“Sometimes [two and two are four], Winston. Sometimes they are five. Sometimes they are three. Sometimes they are all of them at once. You must try harder. It is not easy to become sane.”
One of the key themes from George Orwell’s dystopic novel 1984 is that the Party can do and say whatever it wants.
And more importantly, you must believe it, with all your heart. No matter how absurd.
That’s doublethink. It is impossible for two plus two to equal three, four, and five simultaneously. But if the Party says it is so, it is so.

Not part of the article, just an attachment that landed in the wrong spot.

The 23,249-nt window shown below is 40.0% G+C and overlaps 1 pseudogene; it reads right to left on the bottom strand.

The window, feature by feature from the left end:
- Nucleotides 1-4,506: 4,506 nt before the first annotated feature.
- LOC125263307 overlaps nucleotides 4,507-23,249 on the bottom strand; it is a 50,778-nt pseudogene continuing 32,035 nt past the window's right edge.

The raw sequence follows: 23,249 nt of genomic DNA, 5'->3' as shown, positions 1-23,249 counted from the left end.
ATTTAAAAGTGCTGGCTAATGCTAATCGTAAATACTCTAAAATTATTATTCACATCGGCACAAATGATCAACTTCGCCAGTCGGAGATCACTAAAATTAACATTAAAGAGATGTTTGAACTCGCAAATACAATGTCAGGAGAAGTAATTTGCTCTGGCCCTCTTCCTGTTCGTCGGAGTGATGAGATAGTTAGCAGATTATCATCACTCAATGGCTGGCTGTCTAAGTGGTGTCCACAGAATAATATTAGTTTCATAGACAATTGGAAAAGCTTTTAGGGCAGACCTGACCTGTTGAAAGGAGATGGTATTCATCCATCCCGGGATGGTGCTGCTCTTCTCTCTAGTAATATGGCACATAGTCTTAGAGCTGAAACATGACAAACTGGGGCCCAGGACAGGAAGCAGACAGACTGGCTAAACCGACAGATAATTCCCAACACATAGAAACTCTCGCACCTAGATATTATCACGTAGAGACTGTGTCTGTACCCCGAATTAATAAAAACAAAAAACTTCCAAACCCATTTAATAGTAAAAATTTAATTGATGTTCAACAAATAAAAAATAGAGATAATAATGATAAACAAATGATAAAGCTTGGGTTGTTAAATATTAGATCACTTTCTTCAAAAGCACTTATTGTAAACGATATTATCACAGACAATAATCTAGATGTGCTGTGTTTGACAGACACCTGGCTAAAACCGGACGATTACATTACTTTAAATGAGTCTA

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If you can’t make yourself believe two contradictory facts simultaneously, that makes you a thought criminal — an enemy of the Party.